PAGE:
(5) This is similar to a V neck with the slight complication of stitches being cast off or held on waste yarn, usually in two sets, so requires a bit of ‘fudging’. For example, the flat pattern might read:

Row 1: Pattern 48, slip centre 11 sts onto a holder, set remaining 48 sts aside for Right Front, turn.

Row 2 (WS): Working on this set of sts only, cast off 6 sts at neck edge of Left Front, pattern to end.

Rows 3 to 16: Decrease 1 st at neck edge of every row 14 times.

Rows 17 to 29: Decrease 1 st every RS row 7 times.

Rows 30 to 32: Work three rows ending with RS facing.

Row 33: Dec 1 st at neck edge.

Work straight to match Back at shoulders.

Row 1: Rejoin yarn at neck edge of Right Front sts, cast off 6 sts, work to end.

Row 2: Pattern to end. Complete to match Left Front.

How to add steeks to a round neck sweater knitting pattern

Adding steeks

In the flat knitting instructions, the centre sts are removed over two rows which we want to avoid when adapting this pattern to knitting in the round. Try taking them all off in one step either on the first or the second round. Here we will rewrite the instructions to take them all, bar 2 sts, off on the first round, just because it seems to fit the Fair Isle pattern better, and add an extra decrease to take off those remaining two sts, making a smoother line.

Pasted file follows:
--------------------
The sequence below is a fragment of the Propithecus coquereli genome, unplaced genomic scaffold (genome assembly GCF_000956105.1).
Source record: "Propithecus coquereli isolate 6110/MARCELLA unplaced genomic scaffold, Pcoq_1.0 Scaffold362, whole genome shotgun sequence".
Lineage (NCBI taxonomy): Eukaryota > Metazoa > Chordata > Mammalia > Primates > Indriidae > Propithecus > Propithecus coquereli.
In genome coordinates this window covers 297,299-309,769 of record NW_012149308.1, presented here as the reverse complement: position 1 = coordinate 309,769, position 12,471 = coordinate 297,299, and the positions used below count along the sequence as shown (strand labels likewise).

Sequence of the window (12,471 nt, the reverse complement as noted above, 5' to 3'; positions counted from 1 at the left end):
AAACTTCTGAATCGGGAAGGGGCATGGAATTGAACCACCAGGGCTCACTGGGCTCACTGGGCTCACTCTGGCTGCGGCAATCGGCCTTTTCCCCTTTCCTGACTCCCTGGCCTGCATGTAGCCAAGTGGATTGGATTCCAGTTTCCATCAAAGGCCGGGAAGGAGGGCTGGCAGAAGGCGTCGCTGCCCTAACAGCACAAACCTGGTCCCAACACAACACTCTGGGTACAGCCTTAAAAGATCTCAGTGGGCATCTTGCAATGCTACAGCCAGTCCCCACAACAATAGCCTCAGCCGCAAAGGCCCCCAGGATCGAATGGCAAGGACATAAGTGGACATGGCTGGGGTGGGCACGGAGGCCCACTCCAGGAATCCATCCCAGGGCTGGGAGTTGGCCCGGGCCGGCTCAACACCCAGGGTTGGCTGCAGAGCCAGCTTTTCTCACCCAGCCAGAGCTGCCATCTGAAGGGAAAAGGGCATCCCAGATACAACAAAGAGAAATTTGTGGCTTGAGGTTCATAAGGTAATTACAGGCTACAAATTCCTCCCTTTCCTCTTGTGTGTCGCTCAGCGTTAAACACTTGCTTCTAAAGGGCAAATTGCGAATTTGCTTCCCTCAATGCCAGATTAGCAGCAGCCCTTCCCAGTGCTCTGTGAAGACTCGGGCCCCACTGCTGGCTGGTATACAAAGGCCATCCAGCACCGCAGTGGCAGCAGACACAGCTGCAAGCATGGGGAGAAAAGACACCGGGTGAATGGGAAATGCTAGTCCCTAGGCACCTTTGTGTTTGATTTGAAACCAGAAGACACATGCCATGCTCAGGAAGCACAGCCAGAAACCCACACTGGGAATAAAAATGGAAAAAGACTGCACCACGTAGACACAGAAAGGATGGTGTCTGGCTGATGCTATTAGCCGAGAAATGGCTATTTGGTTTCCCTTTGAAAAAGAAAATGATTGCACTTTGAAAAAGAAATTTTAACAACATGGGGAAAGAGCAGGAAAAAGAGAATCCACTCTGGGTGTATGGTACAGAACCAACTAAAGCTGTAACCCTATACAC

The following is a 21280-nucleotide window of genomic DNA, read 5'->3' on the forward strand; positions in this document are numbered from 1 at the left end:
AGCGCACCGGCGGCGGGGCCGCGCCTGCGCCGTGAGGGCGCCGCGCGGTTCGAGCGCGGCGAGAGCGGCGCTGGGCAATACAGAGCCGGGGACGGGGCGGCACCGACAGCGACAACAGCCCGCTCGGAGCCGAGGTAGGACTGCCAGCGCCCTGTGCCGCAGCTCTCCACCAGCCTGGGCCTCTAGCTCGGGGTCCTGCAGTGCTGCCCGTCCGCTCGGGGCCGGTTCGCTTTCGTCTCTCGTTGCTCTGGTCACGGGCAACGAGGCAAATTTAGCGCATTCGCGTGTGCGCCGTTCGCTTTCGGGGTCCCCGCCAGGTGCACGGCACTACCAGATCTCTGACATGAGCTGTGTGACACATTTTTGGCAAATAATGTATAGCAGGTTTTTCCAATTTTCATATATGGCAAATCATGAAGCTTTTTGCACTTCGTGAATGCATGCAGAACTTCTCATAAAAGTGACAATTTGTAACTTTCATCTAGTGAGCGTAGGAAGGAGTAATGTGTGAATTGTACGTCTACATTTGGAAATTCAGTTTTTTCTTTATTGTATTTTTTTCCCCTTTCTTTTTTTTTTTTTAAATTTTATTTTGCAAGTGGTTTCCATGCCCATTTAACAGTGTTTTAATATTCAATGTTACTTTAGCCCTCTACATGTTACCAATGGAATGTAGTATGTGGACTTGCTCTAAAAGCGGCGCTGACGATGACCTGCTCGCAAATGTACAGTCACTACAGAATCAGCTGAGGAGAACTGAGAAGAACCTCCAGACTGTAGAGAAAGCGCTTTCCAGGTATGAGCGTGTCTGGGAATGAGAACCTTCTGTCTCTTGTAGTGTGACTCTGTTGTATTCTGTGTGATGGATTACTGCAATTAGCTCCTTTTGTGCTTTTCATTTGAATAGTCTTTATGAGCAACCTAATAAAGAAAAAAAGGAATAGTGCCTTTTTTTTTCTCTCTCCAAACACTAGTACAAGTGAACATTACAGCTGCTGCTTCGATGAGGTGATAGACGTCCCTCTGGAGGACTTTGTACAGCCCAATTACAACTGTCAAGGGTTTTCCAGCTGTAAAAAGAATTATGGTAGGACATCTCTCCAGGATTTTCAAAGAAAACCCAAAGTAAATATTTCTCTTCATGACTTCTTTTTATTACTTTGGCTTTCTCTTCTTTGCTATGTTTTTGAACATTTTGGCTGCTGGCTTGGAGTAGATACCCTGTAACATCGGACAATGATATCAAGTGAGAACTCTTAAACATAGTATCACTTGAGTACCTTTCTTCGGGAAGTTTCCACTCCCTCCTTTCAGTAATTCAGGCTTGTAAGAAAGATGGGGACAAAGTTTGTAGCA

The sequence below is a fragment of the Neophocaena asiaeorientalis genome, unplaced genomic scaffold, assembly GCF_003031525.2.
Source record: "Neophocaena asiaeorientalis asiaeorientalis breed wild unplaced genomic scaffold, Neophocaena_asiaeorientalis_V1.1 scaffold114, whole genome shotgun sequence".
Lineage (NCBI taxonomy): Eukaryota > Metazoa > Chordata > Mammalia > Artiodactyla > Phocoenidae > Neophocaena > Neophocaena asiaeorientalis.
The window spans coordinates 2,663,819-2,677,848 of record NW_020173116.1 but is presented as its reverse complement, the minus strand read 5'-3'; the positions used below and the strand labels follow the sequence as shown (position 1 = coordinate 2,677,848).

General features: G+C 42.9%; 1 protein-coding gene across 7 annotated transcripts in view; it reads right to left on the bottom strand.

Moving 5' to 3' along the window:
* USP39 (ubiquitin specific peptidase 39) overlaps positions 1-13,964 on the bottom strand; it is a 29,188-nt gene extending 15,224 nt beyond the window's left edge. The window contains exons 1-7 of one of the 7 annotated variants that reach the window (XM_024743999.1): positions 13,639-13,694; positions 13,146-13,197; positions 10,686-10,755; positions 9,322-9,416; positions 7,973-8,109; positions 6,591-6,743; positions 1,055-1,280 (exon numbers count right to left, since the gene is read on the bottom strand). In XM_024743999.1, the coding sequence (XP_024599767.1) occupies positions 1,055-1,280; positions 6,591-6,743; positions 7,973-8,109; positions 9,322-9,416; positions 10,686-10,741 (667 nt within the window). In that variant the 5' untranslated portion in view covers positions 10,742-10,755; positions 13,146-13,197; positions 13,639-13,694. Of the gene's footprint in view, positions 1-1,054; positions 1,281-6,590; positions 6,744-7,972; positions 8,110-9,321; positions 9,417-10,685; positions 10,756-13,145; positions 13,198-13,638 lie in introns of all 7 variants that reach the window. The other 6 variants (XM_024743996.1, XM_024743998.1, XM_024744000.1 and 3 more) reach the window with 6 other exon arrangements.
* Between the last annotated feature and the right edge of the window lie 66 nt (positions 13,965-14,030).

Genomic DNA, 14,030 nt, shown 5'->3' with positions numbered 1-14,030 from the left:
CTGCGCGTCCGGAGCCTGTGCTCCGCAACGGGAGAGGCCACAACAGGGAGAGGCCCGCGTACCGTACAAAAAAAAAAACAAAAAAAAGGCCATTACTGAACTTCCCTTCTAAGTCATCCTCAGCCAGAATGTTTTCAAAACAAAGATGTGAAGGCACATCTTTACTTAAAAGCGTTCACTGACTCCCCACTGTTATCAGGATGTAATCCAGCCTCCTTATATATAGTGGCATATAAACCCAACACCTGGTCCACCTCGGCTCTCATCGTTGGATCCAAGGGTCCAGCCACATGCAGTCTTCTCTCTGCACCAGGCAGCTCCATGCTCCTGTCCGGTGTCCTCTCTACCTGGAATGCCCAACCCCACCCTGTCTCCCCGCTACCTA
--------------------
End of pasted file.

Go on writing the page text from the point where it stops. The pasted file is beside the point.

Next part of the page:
(Assuming the round starts in the centre steek of the Right armhole).

Rnd 1: Work across armhole steeks and Back sts to the Front sts. Since we are taking all the centre sts (except for 2) off in one step, pattern 43 (48 minus 5), pm, slip the centre 21 (5 plus 11 plus 5) onto waste yarn, turn, cast on 10 sts (the neckline steek), pm, pattern to end of round.

Rnd 2: Work to 3 sts before the neckline steek, SSK, K1, sm , knit the 10 steek sts, sm, K1, K2tog, pattern to end.

Rnds 3 to 16: Repeat Rnd 2, 14 more times.

Rnd 17: As Rnd 2.

Rnd 18: Pattern to end.

Rows 19 to 30: Repeat the last two rounds 6 more times.

Rnds 31 & 32: Work two rnds without shaping at neckline edge.

Rnd 33: As Rnd 2.

Work straight to match Back at shoulders.


(6) For a straight armhole, simply cast on steek stitches to bridge the gap and if the armhole is shaped, start off as for a straight armhole then work the shaping just as you would a neckline. For example:

Flat knitting

Rows 1 & 2: Cast off 5 sts at beginning of next 2 rows (4 sts for the Front to preserve the Fair Isle symmetry).

How to add steeks t oan armhole

Adding steeks